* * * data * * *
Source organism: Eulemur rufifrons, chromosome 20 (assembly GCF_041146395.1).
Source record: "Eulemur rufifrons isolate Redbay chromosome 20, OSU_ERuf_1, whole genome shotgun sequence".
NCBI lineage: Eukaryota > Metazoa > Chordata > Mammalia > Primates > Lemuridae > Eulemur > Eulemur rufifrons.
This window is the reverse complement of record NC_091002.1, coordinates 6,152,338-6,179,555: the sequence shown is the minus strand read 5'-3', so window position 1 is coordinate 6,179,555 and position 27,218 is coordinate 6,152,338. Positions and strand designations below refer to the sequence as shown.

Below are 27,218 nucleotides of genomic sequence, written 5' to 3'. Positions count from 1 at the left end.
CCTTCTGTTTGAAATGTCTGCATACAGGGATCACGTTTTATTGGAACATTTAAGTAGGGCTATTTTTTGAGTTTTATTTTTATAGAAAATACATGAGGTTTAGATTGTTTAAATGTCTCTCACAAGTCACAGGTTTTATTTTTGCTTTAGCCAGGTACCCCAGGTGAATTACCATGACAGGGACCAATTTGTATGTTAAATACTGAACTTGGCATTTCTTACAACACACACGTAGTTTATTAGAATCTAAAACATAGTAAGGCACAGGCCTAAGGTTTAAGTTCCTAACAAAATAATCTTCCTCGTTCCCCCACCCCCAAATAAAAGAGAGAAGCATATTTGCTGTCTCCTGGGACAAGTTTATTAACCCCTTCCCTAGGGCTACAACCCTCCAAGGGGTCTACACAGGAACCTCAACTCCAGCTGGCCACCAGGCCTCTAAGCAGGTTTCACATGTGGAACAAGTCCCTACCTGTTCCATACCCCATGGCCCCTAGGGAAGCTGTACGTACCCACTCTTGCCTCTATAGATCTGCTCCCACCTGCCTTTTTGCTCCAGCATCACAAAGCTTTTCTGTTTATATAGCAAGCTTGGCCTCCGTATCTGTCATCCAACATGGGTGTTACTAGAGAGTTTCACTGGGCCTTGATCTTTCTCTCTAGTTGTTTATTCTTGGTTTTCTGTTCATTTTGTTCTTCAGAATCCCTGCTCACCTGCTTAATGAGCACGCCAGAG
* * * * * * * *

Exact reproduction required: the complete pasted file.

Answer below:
Source organism: Eulemur rufifrons, chromosome 20 (assembly GCF_041146395.1).
Source record: "Eulemur rufifrons isolate Redbay chromosome 20, OSU_ERuf_1, whole genome shotgun sequence".
NCBI lineage: Eukaryota > Metazoa > Chordata > Mammalia > Primates > Lemuridae > Eulemur > Eulemur rufifrons.
This window is the reverse complement of record NC_091002.1, coordinates 6,152,338-6,179,555: the sequence shown is the minus strand read 5'-3', so window position 1 is coordinate 6,179,555 and position 27,218 is coordinate 6,152,338. Positions and strand designations below refer to the sequence as shown.

Below are 27,218 nucleotides of genomic sequence, written 5' to 3'. Positions count from 1 at the left end.
CCTTCTGTTTGAAATGTCTGCATACAGGGATCACGTTTTATTGGAACATTTAAGTAGGGCTATTTTTTGAGTTTTATTTTTATAGAAAATACATGAGGTTTAGATTGTTTAAATGTCTCTCACAAGTCACAGGTTTTATTTTTGCTTTAGCCAGGTACCCCAGGTGAATTACCATGACAGGGACCAATTTGTATGTTAAATACTGAACTTGGCATTTCTTACAACACACACGTAGTTTATTAGAATCTAAAACATAGTAAGGCACAGGCCTAAGGTTTAAGTTCCTAACAAAATAATCTTCCTCGTTCCCCCACCCCCAAATAAAAGAGAGAAGCATATTTGCTGTCTCCTGGGACAAGTTTATTAACCCCTTCCCTAGGGCTACAACCCTCCAAGGGGTCTACACAGGAACCTCAACTCCAGCTGGCCACCAGGCCTCTAAGCAGGTTTCACATGTGGAACAAGTCCCTACCTGTTCCATACCCCATGGCCCCTAGGGAAGCTGTACGTACCCACTCTTGCCTCTATAGATCTGCTCCCACCTGCCTTTTTGCTCCAGCATCACAAAGCTTTTCTGTTTATATAGCAAGCTTGGCCTCCGTATCTGTCATCCAACATGGGTGTTACTAGAGAGTTTCACTGGGCCTTGATCTTTCTCTCTAGTTGTTTATTCTTGGTTTTCTGTTCATTTTGTTCTTCAGAATCCCTGCTCACCTGCTTAATGAGCACGCCAGAG